Baylor Institute for Rehabilitation (BIR) has received a $2.2 million grant extending for another five years the institute’s designation as a National Institute on Disability and Rehabilitation Research Model System site for traumatic brain injury.
BIR has held the designation since 2002. The status and funding will help the institute – in collaboration with the University of Texas Southwestern (UTSW) Medical School in Dallas and John Peter Smith (JPS) Hospital in Fort Worth – continue to generate valuable new knowledge about how to improve the functional outcomes of patients with traumatic brain injuries (TBI).
"This project will support research and training that promotes goals of inclusion, integration, employment and self-sufficiency – ultimately providing opportunities for individuals with disabilities and helping them achieve their full potential," said U.S. Secretary of Education Arne Duncan.
The grants are awarded in five-year cycles through an extremely selective process. Each site provides the highest level of comprehensive specialty services, from the point of injury through rehabilitation and community reentry. In addition, they contribute to the national Model Systems Database for a better understanding of long-term health outcomes.
BIR treats more than 200 patients with brain injury annually and, among the 16 Model System facilities, enrolled the fifth most patients in the associated studies. The TBI program is led by physiatrist Randi Dubiel, DO, who specializes in brain injury. The program incorporates a designated team of neuropsychologists and neuro certified physical and occupational therapists, speech therapists and nurses. BIR has been recognized for excellence for 15 years by the US News & World Report Annual Hospitals Guide.
“Baylor Institute for Rehabilitation has reorganized the composition of its model systems team to have researchers and clinicians who can fully explore and optimize TBI outcomes. We appreciate the opportunity to be in the forefront of rehabilitative medicine for this patient population,” said Dr. Amy Wilson, medical director of BIR.
Through the latest grant, BIR, UTSW and JPS will conduct two novel research projects. The first will measure variations in clinical practices and patient outcomes across several rehabilitation centers nationwide, as well as develop a list of evidence-based guidelines for best practices in TBI rehabilitation. The second will identify TBI patients who will benefit from certain medications in their recovery.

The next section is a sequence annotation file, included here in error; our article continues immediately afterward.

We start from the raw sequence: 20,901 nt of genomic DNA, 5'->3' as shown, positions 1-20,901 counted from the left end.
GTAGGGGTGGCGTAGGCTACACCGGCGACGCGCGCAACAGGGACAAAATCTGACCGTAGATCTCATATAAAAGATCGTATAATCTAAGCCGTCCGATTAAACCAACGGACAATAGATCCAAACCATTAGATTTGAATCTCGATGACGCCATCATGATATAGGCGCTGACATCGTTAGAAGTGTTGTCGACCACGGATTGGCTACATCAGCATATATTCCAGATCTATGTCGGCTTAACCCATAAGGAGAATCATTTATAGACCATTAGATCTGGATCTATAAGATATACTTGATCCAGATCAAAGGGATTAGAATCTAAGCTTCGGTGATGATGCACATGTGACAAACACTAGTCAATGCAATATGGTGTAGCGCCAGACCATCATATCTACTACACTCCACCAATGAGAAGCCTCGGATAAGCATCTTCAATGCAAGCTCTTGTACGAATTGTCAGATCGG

Dr. Shahid Shafi, a surgeon on the medical staff at Baylor Regional Medical Center at Grapevine and a Clinical Scholar at Baylor Health Care System Institute for Health Care Research and Improvement, is the principal
investigator on this grant. He said the broad aim of the research is to improve functional outcomes of patients with TBI, which is a leading cause of death, disability and years of productive lives lost in the first four decades of life. It is also a major cause of disability among military personnel.
“Currently, more that 5.3 million Americans live with disabilities resulting from TBI. The result is an enormous psychosocial burden on patients, their families and society,” Dr. Shafi said. “The magnitude of this problem has led to numerous clinical trials aimed at improving survival or functional outcome, yet few effective therapies have been identified.”
The studies are also supported by the Baylor Health Care System (BHCS) Institute for Health Care Research and Improvement (IHCRI), which engages clinical scholars, including Dr. Shafi, that represent a wide range of medical specialties to conduct evidence-based research and medical practice linking advances in medical science with improvement in quality of care.
Other recipients of the Department of Education grant include the Mayo Clinic, Ohio State University, Virginia Commonwealth University, The University of Washington and Mount Sinai School of Medicine.
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